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Defense: Durham man unaware he had attacked children, killed son

Posted February 20, 2015

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— A Durham County man accused of killing his 4-year-old son more than four years ago doesn't remember attacking the boy or two other children, his attorney said Friday.

Joseph Anthony Mitchell went to bed on Sept. 21, 2010, and next remembers waking up in Duke University Hospital the following day, attorney Jay Ferguson told jurors as Mitchell's trial opened. He faces one count of first-degree murder and two counts of attempted first-degree murder.

Blake Mitchell was suffocated in the early hours of Sept. 22, 2010, in the family home at 17 Thistle Trace. Two other children in the home at the time, Devon Mitchell, who was 10 at the time, and Alexis Mitchell, who was 13, told investigators that they awoke to find their father trying to cover their mouths or faces, and they had to fend him off, Durham County District Attorney Roger Echols said in his opening statement.

Both surviving children testified Friday.

Alexis, who is now 18, said she remembers someone pressing her head into her mattress and possibly blacking out, only to be awakened by her brothers' cries later that night.

"I remember seeing my father on my other little brother, and I tried to get him off of him," she said in testimony that brought tears to her father's eyes. "I ran to my mom’s room to tell her what was happening. I went back to their room, and I picked up Blake and I brought him to her bed."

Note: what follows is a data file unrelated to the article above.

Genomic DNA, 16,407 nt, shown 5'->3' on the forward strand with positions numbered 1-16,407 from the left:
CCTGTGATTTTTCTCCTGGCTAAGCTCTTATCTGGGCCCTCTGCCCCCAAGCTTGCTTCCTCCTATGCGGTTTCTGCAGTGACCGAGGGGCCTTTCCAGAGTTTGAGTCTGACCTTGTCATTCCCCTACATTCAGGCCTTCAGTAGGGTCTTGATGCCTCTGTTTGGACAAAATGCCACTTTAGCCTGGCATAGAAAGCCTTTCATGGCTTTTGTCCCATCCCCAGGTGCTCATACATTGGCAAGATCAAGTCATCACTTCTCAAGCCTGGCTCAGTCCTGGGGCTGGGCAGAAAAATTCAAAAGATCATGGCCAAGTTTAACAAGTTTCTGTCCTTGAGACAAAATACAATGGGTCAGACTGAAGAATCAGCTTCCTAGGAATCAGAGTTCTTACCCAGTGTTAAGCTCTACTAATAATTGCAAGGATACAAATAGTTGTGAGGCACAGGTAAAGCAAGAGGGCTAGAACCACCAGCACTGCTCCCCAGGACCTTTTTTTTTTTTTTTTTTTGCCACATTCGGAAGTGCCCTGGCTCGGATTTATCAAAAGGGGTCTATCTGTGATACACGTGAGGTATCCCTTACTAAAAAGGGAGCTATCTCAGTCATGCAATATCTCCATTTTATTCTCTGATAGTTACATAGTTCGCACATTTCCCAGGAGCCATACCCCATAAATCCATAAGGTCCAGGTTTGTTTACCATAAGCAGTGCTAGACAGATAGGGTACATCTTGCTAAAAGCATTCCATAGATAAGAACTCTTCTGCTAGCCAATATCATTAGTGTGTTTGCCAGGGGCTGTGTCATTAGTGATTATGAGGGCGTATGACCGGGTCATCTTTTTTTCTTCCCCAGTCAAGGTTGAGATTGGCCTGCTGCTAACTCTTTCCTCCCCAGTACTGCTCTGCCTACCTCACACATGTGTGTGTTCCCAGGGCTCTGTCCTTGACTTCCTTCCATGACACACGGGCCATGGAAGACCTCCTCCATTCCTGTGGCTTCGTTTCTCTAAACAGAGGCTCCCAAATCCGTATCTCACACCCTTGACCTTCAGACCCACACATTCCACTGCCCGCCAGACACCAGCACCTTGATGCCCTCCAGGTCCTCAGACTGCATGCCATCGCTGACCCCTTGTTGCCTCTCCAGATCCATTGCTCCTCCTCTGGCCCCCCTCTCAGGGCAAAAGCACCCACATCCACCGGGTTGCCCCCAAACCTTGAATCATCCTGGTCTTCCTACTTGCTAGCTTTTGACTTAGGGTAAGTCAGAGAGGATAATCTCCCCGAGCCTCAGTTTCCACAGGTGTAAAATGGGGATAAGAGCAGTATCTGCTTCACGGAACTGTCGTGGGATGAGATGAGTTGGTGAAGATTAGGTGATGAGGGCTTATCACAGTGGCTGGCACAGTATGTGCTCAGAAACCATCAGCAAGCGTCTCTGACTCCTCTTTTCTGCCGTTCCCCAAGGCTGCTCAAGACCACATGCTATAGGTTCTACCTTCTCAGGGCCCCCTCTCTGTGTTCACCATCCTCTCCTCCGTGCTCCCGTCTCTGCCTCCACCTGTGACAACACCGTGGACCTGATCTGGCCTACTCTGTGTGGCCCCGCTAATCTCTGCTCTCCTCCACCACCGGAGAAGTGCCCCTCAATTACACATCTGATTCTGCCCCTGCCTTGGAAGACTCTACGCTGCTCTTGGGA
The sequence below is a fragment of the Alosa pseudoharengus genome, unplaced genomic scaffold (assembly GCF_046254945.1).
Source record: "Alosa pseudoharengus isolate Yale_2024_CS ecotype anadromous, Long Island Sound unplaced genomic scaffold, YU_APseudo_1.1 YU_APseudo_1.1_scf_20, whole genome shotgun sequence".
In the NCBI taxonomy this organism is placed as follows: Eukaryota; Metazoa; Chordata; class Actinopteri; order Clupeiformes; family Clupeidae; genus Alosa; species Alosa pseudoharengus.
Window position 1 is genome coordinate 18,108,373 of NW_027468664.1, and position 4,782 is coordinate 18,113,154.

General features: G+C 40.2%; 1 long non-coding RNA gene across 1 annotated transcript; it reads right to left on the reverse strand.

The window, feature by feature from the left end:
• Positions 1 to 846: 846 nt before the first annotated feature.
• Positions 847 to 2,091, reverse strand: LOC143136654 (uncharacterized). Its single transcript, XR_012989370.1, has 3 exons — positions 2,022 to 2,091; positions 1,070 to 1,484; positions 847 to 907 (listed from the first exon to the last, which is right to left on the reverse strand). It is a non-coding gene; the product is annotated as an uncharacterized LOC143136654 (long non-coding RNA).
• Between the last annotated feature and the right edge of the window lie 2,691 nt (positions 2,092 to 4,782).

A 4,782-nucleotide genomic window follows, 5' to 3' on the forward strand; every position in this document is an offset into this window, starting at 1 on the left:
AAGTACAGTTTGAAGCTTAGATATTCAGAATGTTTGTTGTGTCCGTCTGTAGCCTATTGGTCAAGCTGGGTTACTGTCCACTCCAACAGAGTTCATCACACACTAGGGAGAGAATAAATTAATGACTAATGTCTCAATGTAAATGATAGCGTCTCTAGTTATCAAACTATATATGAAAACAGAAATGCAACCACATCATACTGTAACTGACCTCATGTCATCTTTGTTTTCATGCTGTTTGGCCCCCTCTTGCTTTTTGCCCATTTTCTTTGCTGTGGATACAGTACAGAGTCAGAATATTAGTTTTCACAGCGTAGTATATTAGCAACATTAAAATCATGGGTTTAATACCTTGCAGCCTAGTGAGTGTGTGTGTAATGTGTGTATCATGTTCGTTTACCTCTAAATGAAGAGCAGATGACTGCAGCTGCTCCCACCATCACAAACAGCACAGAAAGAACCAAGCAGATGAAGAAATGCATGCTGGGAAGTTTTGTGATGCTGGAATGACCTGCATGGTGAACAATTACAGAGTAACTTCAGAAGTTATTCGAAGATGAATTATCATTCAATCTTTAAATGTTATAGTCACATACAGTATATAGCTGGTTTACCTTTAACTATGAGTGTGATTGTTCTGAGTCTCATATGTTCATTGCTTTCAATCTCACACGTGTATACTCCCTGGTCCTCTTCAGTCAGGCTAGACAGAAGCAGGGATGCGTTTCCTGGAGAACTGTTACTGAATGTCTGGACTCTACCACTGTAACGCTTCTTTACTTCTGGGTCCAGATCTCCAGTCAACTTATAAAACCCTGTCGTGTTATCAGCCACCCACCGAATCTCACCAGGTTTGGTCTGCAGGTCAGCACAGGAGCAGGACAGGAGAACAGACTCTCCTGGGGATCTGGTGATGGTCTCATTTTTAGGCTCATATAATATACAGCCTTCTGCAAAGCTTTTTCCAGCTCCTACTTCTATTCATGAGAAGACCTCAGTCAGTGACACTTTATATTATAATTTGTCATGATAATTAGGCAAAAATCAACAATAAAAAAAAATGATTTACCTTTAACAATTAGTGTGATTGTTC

The family called 911, and the children's grandfather, who lived with the family, ran to alert a nurse who lived next door, Echols said.

Meanwhile, Joseph Mitchell had locked himself in his office, and authorities eventually found him with stab wounds and cuts to his torso and neck that Echols said were self-inflicted.

"The circumstances are bizarre, as his wife put it, 'mind-boggling,'" Ferguson said in his opening statement.

He described Joseph Mitchell as a loving father who never fought with his wife and who was excited about the possibility of landing a job with the Red Cross after a lengthy period of unemployment.

"Joe Mitchell had not been sleeping well. He’d go to bed, sleep for an hour then wake up and be up for the rest of the night. That shows the stress he was under," Ferguson said.

"While Joe was there and acted violently, he was not in control of his actions. It's known as a parasomnia event," he told jurors.

The defense plans to present evidence of automatism, which implies a lack of voluntary action or an unconscious action, during the trial. It's sometimes referred to as a "sleepwalking defense," where defendants argue they aren't guilty of a crime because they were sleepwalking and weren't aware they had done anything wrong.

While rare, it's not the first time sleepwalking has been used as a defense in North Carolina. In 2011, a Louisburg man who admitted to killing his sister and stabbing his mother was allowed to plead guilty to involuntary manslaughter after state psychiatrists found he was sleepwalking during the incident.

Ferguson told jurors that Joseph Mitchell, now 50, simply walked away when his daughter elbowed and bit him to fend him off that night.

"That was not a man whose intent was to kill his daughter," he said, adding that he twice walked in and out of his boys' room before the fatal attack on Blake Mitchell occurred.

Echols said the family picture wasn't so rosy, noting that the house had been foreclosed and that Joseph Mitchell had, without his wife's knowledge, agreed to surrender the keys to a real estate agent on Sept. 22, 2010, for $500.

"The testimony and evidence will tell you what this was, and what this was was first-degree murder," he said.


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